Huzuh! My mill is finally up and running and 100% functional! I wish I could take full credit for getting it all up and working, but I had Frankie stopped by and help me get Mach 3 working and loading the configuration files.
This is probably the biggest tease in my life currently and has been for awhile. All the parts for it arrived in 3 boxes and stared at me and taunted me. I could hear it whisper to me as I slept…”Why won’t you use me…make things with me…OOOooOoOoOO.” Obviously said in a scary ghost voice.
Luckily, It is fully assembled, motors work, Mach3 is all ready to receive gcode. Yet, it still must rest quietly upon its desk until next week sometime when I get a chance to try some operations on it. Talk about unbearable, I am like a 6 year old whose toy has been put on the top shelf so I can’t get at it.
Regardless, I did have fun assembling it; I was able to better understand how the machine operates. These machines are simple but can make some complex things, it is beautiful in a way.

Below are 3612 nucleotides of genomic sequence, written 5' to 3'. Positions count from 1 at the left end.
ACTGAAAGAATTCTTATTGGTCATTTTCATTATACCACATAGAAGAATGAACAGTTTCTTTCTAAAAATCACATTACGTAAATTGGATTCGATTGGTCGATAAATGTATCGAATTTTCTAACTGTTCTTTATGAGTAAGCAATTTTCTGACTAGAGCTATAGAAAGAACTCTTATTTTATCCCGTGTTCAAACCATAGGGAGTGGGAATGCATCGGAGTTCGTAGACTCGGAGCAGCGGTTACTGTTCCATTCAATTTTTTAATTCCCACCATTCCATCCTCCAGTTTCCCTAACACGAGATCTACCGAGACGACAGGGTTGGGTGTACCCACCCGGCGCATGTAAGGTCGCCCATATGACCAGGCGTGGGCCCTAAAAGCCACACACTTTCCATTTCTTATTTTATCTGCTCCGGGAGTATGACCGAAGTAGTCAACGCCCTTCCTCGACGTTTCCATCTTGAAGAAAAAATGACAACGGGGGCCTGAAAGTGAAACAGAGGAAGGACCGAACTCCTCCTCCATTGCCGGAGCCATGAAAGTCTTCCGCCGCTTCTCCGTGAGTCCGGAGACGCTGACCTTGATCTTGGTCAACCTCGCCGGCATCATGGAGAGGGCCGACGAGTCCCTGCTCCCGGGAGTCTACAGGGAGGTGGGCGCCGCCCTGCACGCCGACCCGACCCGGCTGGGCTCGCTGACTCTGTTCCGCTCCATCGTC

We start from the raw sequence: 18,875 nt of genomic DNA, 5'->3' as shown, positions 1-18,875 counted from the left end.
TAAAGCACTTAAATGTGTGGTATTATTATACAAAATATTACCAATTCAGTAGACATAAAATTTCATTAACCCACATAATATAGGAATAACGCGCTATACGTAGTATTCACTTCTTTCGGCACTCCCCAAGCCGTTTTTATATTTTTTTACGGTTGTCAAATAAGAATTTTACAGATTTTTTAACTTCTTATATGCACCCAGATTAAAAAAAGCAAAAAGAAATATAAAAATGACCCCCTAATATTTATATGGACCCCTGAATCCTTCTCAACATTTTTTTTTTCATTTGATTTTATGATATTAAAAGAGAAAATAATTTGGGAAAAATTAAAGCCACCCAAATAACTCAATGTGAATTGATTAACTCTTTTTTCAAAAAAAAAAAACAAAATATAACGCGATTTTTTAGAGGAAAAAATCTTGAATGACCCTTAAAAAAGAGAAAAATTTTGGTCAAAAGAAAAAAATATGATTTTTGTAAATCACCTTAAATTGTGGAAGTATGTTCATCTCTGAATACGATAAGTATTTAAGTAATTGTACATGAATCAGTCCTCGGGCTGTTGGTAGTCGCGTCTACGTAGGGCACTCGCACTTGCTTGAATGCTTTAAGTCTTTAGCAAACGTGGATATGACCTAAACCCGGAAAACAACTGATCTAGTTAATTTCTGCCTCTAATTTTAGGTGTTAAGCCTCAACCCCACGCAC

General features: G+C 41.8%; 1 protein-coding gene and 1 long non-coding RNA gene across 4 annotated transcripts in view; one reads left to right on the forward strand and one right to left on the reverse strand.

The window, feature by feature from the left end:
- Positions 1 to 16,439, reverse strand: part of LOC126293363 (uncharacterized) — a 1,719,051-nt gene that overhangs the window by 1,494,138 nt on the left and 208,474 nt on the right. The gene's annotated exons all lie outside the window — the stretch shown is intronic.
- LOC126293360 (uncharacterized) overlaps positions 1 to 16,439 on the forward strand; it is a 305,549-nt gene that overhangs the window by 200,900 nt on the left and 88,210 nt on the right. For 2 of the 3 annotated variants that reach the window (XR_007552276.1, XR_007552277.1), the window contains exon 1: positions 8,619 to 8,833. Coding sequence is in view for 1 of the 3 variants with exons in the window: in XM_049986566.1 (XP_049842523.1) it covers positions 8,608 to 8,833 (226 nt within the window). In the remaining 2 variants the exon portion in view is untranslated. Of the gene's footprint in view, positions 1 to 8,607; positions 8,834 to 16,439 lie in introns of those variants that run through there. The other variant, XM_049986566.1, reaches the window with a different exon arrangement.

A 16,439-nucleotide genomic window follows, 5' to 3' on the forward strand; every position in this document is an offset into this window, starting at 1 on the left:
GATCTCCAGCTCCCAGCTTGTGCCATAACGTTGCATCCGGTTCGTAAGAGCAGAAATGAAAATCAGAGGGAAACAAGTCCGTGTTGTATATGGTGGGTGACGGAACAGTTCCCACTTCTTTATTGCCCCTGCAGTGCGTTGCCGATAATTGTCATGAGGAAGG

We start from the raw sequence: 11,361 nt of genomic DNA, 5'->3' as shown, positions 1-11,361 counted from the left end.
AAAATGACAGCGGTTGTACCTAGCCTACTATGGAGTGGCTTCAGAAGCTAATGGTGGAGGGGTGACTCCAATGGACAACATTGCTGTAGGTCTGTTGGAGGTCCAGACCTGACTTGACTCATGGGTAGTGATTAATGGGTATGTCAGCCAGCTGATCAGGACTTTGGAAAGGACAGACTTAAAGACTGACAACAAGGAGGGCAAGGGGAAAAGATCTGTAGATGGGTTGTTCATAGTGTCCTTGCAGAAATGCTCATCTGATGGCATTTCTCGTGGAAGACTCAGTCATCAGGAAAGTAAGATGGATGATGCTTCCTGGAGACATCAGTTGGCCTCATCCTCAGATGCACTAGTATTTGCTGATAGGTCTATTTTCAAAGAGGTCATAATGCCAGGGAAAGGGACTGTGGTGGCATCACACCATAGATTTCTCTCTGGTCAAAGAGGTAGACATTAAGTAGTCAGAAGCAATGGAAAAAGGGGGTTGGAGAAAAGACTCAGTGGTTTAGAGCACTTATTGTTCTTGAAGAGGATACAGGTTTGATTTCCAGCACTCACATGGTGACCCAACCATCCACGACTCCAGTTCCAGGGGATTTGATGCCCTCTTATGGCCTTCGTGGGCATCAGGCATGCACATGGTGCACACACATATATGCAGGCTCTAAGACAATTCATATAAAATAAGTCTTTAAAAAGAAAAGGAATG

Here are some photos and some explanations of the assembly process.
This is a little knob that gets placed on the back of the motor to allow for some manual control. I found out these were intended for a smaller motor, from what Frankie told me the motors used to be a bit smaller.
The 4th(A) axis this allows for almost full round milling operations. I am beyond excited to try this out. The mills we have at school are only 3 axis.
The mill is moved onto its new table that Bryan and I secured to the wall. The mill is bolted to the table as well to secure it up as much as possible.
As you can see the spindle motor is now attached as well.
That is a gutted Dell Optiplex. I ripped it apart and took out any unnecessary PCI cards and took it out of its case.
In this video I am controlling my mill via the keyboard. This allows me to move the X,Y,Z,A in both the positive and negative direction. Near the end of the video I wanted to see how much effort it would take the mill to crush the pencil. The answer is very little.